All through her life, Beverly remained connected to the lighthouse, coming there with her family for picnics or other events. “My three boys were in the Boy Scouts, and the troop came to the lighthouse when the U.S. Post Office issued a stamp for it in 1995. She was at the ceremony for that,” Schulze said.
A year later, the not-for-profit Friends of the Thirty Mile Point Lighthouse group was formed, to support the preservation of the lighthouse. And in 1998, the light, which had been removed four decades earlier, was restored.
In her handwritten note cards, Beverly recalled the family doing its laundry in a washtub that was originally a copper boiler, and initially having no inside bathroom, only a privy that was cold in the winter. They later got the first inside toilet and telephone in town. She wrote how the children of the assistant keeper, who lived there in a separate residence with his family, taught her how to “swim and fish and play cards.” And that she was so afraid of the massive lightning storms that would cross the lake that she would hide in a closet under the stairs until the crashing passed.
Eventually, Beverly’s health began to fail, and such nostalgic trips to the lighthouse became impossible. Beverly passed away in 2010 at age 80.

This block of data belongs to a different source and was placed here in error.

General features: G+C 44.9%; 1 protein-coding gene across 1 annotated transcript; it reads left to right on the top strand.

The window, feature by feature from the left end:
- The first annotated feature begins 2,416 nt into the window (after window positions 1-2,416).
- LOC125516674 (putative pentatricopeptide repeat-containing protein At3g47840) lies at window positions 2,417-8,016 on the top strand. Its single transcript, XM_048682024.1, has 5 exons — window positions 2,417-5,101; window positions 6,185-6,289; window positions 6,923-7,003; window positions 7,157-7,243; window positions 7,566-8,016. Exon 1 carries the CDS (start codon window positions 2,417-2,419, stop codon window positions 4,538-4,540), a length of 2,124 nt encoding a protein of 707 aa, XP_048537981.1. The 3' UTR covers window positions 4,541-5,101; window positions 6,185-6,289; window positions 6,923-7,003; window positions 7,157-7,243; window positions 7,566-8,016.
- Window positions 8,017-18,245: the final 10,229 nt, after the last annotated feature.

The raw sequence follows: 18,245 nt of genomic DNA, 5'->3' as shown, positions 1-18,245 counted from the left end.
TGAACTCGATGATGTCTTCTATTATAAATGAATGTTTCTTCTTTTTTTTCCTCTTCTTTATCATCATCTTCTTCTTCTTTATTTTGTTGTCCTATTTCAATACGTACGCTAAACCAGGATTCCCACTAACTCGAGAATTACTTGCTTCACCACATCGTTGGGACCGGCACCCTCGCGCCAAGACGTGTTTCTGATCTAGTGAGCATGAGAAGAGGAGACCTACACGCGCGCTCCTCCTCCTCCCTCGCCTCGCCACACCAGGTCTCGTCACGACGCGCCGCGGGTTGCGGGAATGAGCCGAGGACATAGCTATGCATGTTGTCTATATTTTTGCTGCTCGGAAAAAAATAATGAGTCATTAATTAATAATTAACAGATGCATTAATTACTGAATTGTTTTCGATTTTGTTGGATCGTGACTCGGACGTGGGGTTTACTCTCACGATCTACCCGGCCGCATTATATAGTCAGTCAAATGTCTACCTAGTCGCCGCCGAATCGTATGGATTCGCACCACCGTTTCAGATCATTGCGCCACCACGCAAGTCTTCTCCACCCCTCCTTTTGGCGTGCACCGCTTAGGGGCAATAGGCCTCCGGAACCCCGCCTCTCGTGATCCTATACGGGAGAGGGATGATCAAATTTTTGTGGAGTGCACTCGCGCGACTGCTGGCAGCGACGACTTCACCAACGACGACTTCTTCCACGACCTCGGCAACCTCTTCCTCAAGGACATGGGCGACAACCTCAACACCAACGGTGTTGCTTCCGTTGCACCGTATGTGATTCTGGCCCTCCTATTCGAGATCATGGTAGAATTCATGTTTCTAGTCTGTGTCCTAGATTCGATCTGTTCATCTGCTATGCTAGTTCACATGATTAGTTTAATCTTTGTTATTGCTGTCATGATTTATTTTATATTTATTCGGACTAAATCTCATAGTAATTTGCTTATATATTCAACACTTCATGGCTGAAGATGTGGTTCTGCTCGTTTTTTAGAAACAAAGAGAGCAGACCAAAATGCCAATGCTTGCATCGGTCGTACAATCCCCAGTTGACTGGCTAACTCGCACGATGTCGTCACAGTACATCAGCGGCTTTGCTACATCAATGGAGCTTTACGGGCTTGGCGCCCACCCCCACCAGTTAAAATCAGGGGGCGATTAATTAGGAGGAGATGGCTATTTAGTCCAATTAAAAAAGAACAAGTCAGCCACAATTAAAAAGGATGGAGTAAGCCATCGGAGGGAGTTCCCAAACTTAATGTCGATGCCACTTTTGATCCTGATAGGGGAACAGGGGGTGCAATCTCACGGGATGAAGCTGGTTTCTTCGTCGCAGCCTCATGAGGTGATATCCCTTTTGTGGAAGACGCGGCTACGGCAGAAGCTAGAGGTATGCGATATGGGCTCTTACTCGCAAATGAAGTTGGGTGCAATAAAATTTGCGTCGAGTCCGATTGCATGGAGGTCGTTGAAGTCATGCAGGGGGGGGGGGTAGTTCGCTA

Visitors who want to get a taste of lighthouse life can rent the second floor “cottage” of the facility for overnight stays. The former assistant keeper’s quarters, the cottage has a living room with an electric fireplace, bath with an old-fashioned tub, three bedrooms, and an awesome view of Lake Ontario.
Guests will notice the craftsmanship of the building, especially the original wooden double doors, with ornate knobs and lock set. All rentals are made through the website https://newyorkstateparks.reserveamerica.com/ or by calling 1-800-456-2267.
Click through the slideshow below to get a look inside…
Renters are provided with a private picnic area with a barbecue grill and picnic table. This vacation rental offers a private entrance, kitchen with refrigerator, electric stove, microwave, coffee maker, cooking utensils, silverware and dishes, living room with electric fireplace, couch, two chairs and a writing desk, full bath with an old-fashioned bathtub, three bedrooms with queen size beds and pillows and a view of Lake Ontario that is stunning.
Visitors looking at the lighthouse’s “memory book” will see some entries written by Beverly herself. The lighthouse cottage is more than just a place to stay. It is place of beauty, reflecting lives filled with long nights, hard work, rough waters, violent storms, joy, heartbreak, and family bonds that don’t break.
Post by Brian Nearing, Deputy Public Information Officer, NYS Parks
About Golden Hill State Park
Located in Niagara County, this park along the Lake Ontario shoreline covers 510 acres. Created in 1962, the park has 59 campsites, six yurts, two pavilions, a new playground, a volleyball court, softball field, two picnic areas, hiking trails, a disc golf course, and a boat launch.
Niagara Falls State Park, Fort Niagara State Park, and Old Fort Niagara State Historic Site are less than an hour away by vehicle.